Investment Flash: Taxes - A Good Reason To Sell
By Paul Lamont
April 30, 2008
Last month we stated: “we should expect rocket-launched (oh they’ve saved us) bear market rallies.” Since that time, the DJIA has had two separate blastoffs. That’s all it took for investors to forget about the massive deflation that is happening in U.S. neighborhoods. We view the rise of the last two months as a breather before more serious selling takes hold. Goldman Sachs agrees and is warning ‘delusional’ investors of a sell-off of “a further 15pc over the ‘near term.’” Warren Buffett has also recently stated “the recession will be more severe than most expect.” Meanwhile, the Fed is wondering why all of its extraordinary measures have not increased liquidity. We advise investors not to get swept up in the bullish hype of the recent upturn and follow the old Wall Street adage: “Sell in May and go away.”
“Panic, as a health officer, sweeping the garbage out of Wall Street”
Frank Bellew, New York Daily Graphic, September 29, 1873—American Social History Project.
Taxes – A Good Reason To Sell
During a bear market taxes rise. In 1932, top income rates were raised from 25 to 63 percent and the Estate Tax was doubled with the Revenue Act. And that was with a Republican in the White House! Three years later, the Wealth Tax Act was enacted raising the top income tax rate to 75%. Similarly, according to John Wallis in the “Depression of 1839 to 1843;” “In 1842…Americans in Indiana and Ohio were saddled with property tax rates eight times higher than in 1836. New York, Pennsylvania, Maryland, and Massachusetts all had state property taxes, where they had none in 1830.” We would therefore recommend investors to take advantage of relatively low tax rates to sell. Especially since David Walker, the U.S. Comptroller General, “a leading voice for fiscal responsibility,” has resigned in disgust.
Margin Call At The Fed?
There is a precedent for a crisis that becomes too great even for the lender of last resort. In the Panic of 1825, the Bank of England itself came under suspicion. With its gold reserves dwindling to “under a million pounds” according to Edward Chancellor author of Devil Take the Hindmost, the Morning Chronicle warned:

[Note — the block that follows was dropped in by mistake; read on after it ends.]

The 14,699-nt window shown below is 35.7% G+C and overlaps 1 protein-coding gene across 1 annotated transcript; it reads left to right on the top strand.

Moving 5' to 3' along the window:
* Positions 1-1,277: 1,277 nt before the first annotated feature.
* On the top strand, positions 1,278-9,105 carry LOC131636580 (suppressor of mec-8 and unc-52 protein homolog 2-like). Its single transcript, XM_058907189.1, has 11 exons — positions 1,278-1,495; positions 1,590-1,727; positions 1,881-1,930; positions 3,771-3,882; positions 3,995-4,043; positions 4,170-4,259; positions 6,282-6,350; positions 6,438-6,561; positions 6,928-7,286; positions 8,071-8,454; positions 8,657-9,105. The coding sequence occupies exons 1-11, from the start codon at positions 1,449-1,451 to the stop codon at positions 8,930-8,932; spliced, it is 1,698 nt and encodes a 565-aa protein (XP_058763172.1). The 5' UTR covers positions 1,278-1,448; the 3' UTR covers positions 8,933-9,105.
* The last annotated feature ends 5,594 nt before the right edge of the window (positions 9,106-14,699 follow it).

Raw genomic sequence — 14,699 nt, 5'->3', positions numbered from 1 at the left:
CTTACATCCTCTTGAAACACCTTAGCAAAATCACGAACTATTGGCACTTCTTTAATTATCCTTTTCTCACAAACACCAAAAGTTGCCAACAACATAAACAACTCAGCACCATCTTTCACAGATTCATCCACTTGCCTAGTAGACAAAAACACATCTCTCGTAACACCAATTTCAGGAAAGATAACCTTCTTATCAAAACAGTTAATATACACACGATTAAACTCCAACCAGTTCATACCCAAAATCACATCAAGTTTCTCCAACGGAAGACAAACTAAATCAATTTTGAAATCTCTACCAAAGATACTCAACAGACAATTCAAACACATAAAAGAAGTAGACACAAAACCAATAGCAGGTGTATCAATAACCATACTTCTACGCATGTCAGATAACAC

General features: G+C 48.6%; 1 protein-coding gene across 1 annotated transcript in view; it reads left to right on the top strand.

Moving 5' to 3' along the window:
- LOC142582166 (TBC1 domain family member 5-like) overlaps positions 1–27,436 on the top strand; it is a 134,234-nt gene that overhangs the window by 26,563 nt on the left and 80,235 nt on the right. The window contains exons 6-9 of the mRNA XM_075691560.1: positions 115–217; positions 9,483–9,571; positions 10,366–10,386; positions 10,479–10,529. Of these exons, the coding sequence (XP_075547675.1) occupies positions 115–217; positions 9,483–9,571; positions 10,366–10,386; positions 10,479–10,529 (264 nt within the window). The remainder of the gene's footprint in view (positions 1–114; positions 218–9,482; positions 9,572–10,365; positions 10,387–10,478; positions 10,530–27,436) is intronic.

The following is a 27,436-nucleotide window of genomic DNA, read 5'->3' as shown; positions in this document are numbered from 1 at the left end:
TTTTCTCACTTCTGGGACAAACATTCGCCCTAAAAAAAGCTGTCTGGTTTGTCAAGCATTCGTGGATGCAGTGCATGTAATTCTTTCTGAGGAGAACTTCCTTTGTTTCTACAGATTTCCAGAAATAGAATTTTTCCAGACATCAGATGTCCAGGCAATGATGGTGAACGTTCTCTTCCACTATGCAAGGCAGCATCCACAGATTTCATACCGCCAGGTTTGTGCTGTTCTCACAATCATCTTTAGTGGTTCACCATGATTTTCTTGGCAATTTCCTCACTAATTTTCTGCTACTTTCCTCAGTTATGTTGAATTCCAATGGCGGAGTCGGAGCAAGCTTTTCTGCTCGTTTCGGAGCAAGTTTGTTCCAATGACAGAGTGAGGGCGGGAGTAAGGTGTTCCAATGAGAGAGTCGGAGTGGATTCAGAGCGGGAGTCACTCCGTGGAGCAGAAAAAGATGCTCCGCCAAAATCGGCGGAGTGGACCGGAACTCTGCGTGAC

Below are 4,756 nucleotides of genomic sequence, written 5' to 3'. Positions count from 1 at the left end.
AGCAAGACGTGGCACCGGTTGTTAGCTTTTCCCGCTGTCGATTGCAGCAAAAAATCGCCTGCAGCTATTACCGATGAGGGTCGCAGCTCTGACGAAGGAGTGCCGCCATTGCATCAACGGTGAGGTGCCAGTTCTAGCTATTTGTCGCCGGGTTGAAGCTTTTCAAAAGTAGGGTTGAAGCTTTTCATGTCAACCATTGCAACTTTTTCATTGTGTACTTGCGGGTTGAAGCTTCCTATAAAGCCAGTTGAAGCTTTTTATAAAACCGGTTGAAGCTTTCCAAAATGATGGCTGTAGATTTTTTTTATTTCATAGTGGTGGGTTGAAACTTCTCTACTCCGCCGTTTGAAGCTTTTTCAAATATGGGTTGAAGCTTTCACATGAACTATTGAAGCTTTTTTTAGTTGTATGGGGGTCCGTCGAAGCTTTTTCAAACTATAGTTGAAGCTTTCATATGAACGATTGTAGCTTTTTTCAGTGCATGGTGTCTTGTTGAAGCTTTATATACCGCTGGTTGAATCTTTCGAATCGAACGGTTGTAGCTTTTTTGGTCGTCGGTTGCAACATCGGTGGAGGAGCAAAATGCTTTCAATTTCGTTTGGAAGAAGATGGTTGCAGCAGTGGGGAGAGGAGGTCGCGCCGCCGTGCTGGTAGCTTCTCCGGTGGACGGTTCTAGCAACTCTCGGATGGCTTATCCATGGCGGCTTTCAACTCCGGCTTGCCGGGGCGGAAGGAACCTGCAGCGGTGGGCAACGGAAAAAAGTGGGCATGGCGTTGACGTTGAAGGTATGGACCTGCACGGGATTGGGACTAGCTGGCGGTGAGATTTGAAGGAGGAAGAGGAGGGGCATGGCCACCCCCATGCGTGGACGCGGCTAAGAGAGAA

“the Bank of England has to choose between its own insolvency, and the insolvency of these imprudent speculations, and as it is impossible, in the present state of things, for the Bank, with any regard to its own safety, to stretch out a friendly hand to them, the consequences may easily be foreseen.”
Chancellor concludes, “In other words the Bank of England was not in the position to act as the lender of last resort.” If the Federal Reserve continues to use more of its own balance sheet to support the mortgage market, look for this subject to be revisited.
Even The Curmudgeon Has Trouble Cashing Out
In Edward Chancellor’s description of the boom of the early 1820’s, Britain’s “national sense of well being was so great, according to the Annual Register, that ‘even the country gentleman, the most querulous of all classes…could no longer complain.’” Chancellor continues: “speculation flared up in commodities…the anticipation of exports to liberated countries provoked fears of raw material shortages.” Shortly after, a “torrent of distrust” enveloped credit markets, and fickle Fortune had left. In 1826, stocks were down 80%, while some “went unquoted.”
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